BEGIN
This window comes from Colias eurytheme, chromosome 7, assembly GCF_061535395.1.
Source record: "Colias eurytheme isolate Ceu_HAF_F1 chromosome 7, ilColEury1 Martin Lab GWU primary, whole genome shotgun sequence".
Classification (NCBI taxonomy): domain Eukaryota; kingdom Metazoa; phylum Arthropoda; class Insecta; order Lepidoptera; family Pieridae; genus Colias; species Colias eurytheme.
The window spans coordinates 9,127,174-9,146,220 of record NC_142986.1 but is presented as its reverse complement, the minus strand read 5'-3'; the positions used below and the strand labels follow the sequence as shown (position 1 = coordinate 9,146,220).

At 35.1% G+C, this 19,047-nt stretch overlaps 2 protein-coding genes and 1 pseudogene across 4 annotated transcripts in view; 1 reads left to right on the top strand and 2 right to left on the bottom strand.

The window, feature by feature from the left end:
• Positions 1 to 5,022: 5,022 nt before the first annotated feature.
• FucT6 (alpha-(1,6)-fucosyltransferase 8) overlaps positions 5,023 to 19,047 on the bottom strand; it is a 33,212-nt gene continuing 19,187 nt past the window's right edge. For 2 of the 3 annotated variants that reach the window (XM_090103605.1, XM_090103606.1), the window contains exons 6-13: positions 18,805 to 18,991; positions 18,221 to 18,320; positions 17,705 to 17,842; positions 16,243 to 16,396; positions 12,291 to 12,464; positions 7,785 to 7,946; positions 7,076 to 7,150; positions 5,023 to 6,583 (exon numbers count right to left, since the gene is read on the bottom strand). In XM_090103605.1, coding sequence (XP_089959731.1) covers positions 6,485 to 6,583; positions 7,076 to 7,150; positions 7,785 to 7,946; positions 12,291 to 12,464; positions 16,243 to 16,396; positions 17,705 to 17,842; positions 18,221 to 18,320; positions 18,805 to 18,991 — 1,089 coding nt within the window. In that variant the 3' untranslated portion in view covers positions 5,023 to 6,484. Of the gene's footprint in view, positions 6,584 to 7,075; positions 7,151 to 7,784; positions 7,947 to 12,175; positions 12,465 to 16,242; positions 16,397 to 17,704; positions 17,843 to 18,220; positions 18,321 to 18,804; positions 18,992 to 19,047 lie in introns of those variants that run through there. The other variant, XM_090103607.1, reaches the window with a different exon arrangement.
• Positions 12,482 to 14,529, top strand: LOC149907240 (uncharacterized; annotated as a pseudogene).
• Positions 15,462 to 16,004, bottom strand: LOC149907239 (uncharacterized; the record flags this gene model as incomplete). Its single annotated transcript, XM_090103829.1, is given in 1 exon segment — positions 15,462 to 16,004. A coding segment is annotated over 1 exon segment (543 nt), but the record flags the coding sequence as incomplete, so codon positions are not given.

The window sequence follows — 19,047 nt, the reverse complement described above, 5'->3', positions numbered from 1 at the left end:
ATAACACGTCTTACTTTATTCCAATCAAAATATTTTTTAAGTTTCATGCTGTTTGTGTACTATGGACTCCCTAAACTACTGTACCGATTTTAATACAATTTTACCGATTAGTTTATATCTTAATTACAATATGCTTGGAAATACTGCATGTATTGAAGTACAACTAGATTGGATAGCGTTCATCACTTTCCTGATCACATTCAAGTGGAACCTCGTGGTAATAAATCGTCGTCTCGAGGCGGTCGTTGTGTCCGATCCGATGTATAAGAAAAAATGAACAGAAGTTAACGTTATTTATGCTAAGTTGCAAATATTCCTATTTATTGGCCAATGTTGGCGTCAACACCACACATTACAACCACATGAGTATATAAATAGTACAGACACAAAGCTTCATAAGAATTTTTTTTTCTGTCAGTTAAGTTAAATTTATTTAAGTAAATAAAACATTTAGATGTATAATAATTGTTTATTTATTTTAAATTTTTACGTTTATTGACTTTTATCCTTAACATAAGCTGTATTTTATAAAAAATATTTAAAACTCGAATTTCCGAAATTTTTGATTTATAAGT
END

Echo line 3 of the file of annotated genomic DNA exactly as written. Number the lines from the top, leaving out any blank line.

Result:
Classification (NCBI taxonomy): domain Eukaryota; kingdom Metazoa; phylum Arthropoda; class Insecta; order Lepidoptera; family Pieridae; genus Colias; species Colias eurytheme.